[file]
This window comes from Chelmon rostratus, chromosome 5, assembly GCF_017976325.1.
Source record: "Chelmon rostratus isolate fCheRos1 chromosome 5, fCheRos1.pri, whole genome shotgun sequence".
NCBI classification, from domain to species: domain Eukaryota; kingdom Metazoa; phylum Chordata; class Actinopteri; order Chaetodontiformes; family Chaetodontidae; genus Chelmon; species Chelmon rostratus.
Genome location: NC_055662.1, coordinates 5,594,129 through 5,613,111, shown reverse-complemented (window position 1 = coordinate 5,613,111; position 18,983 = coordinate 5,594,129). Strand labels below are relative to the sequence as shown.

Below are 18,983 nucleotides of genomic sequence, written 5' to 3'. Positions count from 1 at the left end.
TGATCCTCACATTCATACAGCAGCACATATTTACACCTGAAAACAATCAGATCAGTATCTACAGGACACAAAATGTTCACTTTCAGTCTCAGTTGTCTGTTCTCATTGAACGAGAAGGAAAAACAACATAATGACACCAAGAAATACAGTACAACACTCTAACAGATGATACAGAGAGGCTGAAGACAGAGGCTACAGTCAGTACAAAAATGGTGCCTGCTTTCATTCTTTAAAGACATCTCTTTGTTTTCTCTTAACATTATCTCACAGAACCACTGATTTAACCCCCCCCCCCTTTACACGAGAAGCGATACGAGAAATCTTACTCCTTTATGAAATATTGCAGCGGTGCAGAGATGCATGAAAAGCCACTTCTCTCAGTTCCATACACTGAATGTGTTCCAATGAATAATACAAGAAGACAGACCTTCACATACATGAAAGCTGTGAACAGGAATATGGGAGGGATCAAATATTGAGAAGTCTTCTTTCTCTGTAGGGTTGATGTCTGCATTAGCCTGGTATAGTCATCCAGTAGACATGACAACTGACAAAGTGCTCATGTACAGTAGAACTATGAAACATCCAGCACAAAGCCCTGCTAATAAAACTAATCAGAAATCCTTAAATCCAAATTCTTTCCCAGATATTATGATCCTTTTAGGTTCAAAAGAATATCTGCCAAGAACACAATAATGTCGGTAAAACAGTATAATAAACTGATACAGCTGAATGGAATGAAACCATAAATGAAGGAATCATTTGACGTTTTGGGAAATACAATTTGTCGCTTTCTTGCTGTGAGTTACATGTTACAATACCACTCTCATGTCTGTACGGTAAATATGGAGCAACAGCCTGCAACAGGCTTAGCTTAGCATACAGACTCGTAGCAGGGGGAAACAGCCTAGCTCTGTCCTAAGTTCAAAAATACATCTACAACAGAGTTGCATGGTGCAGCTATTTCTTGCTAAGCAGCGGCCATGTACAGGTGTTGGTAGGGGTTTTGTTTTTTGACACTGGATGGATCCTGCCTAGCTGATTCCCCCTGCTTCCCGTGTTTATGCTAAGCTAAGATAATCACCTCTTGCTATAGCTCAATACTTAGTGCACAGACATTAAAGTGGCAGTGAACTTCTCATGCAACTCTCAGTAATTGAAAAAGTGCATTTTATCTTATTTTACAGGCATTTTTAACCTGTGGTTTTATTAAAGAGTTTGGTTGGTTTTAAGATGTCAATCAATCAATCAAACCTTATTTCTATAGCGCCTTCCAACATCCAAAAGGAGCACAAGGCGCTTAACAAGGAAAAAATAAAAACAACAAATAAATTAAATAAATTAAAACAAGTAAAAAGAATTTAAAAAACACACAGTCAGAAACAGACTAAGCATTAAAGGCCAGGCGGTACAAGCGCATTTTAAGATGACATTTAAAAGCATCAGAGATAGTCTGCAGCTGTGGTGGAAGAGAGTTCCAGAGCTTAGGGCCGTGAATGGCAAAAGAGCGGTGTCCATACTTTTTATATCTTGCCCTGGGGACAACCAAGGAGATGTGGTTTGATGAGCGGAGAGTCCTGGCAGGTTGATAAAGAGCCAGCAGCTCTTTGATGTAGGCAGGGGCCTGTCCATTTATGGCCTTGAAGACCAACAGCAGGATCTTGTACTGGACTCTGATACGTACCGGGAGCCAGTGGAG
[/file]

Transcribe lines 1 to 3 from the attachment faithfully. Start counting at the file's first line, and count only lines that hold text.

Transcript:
This window comes from Chelmon rostratus, chromosome 5, assembly GCF_017976325.1.
Source record: "Chelmon rostratus isolate fCheRos1 chromosome 5, fCheRos1.pri, whole genome shotgun sequence".
NCBI classification, from domain to species: domain Eukaryota; kingdom Metazoa; phylum Chordata; class Actinopteri; order Chaetodontiformes; family Chaetodontidae; genus Chelmon; species Chelmon rostratus.